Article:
Identifying Features of Approaches to Supporting Transitions from Child to Adult Care for Young People with Special Healthcare Needs

Transition rapid synthesis

Key Messages

Question

What are the features of novel approaches to supporting transitions from child to adult care for young people with special healthcare needs in Canada?

Why the issue is important

  • In North America, up to 15% of youth experience a chronic condition and will eventually need to transfer from pediatric to adult care as they transition into adulthood.
  • The process of transition from pediatric to adult care is often associated with a deterioration in health, as services fail to adequately meet adolescent and young adult patient needs.
  • The needs of patients in transition extend beyond the medical transfer itself, as they require support in planning and preparation, building self-management skills, navigating new systems of care, fostering new relationships, applying for new programs, and dealing with significant changes in housing, vocation, education, and personal development.
  • It is well recognized that there is little evidence on the specific features of interventions that are effective in supporting transitional care.

What we found

  • We conducted a synthesis of research evidence, as well as a system analysis through a jurisdictional scan and interviews with key informants to identify examples of how transitions from child to adult care for people with special needs are supported in provincial and territorial health systems in Canada.
  • For the synthesis of research evidence, we identified 25 relevant systematic reviews and extracted key findings in relation to four broad focus areas: 1) key features of service-user, provider- and organization-focused transition interventions; 2) stakeholder views and experiences with approaches for supporting transitional care; 3) barriers and facilitators for supporting transitional care; and 4) recommendations for improving transitional care.
  • Regarding the reviews evaluating transition interventions at the level of the service-user, interventions focused on education, relationships and resources. At the level of providers, interventions were comprised of education, training, resource access, and staffing changes. At the organizational level, interventions included establishing dedicated transition clinics and formalized transition protocols and procedures.
  • Regarding the reviews that identified transition experiences, patients dealt with fear and changing relationships, in and outside of the care setting. Parents were concerned about their child’s preparedness, struggled to let go, and continued to struggle as advocates for care. Providers experienced a lack of coordination, limited resources and faced challenges with the patient-provider relationship (e.g., letting go of established connections or trying to foster new ones).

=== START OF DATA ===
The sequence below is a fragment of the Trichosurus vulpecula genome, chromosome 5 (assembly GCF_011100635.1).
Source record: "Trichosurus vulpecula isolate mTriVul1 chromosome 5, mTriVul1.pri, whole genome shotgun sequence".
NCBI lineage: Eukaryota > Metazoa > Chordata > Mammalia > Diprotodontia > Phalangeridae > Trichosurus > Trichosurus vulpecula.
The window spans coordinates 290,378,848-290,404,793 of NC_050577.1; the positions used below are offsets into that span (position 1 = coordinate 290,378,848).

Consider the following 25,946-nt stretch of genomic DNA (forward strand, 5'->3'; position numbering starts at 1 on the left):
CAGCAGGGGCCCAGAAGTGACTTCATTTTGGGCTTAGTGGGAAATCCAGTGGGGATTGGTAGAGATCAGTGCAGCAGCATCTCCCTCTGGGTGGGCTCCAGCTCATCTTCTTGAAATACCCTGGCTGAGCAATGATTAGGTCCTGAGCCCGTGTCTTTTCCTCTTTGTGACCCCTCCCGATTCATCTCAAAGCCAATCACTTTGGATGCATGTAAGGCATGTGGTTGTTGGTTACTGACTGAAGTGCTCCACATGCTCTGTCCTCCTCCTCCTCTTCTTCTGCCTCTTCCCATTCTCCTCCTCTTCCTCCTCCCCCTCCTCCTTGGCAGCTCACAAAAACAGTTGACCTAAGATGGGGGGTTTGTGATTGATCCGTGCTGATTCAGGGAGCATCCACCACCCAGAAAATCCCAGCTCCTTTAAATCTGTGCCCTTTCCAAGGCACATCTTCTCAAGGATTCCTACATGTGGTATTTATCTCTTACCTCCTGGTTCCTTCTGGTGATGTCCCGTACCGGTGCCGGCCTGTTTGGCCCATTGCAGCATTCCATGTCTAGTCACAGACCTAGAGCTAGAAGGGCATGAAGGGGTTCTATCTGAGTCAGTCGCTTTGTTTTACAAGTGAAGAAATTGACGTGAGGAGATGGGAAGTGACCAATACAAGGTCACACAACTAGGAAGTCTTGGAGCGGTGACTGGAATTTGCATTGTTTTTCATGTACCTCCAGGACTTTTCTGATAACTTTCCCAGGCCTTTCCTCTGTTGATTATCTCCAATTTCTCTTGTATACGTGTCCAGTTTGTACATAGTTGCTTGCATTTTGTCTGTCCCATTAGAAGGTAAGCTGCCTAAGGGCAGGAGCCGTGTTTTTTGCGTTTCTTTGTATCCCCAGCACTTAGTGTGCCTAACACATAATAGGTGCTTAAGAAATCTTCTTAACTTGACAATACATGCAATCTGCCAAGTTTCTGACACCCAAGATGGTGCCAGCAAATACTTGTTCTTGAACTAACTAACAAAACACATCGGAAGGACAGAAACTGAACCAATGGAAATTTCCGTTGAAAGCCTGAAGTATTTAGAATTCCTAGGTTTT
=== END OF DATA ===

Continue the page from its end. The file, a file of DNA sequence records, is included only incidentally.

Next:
• Regarding the reviews that identified key barriers and facilitators to transition, the following key themes were extracted: timing and preparation needs; appropriate support and access to resources; and coordination and continuity in care.
  • Key recommendations from the literature included: improving service integration; preparing for transition earlier; providing developmentally appropriate care; focusing on patient engagement; additional support to families and parents; facilitating peer support; developing transition programs and policies; increasing capacity to provide transition services; and enhancing provider education.
  • Our jurisdictional scan identified 13 specific tools that assisted with transition. A number of programs and clinics were also identified, many of which implement these tools. The tools were implemented on a national, provincial, or hospital/community level, however, in many cases, the details about the tools and programs were limited.
  • We spoke to 13 key informants who gave insights on their experience with transitions. Informants were from the Canadian provinces of Alberta, Ontario, Quebec and Nova Scotia as well as from Australia, the U.S, and the Netherlands. They approached the topic from the viewpoint of policymakers, managers, practitioners, researchers and/or patients. Informants discussed the features of the transitional care they experienced, the key challenges they faced with transition support, and successes and opportunities that should be considered for future strategies. Their insights gave useful context to the results of the literature review, and often clarified which features work or fail in practice.

Funding

The rapid-response program through which this synthesis was prepared is funded by the Scotiabank Chair in Child Health Research held by Dr. Jan Willem Gorter. The McMaster Health Forum receives both financial and in-kind support from McMaster University.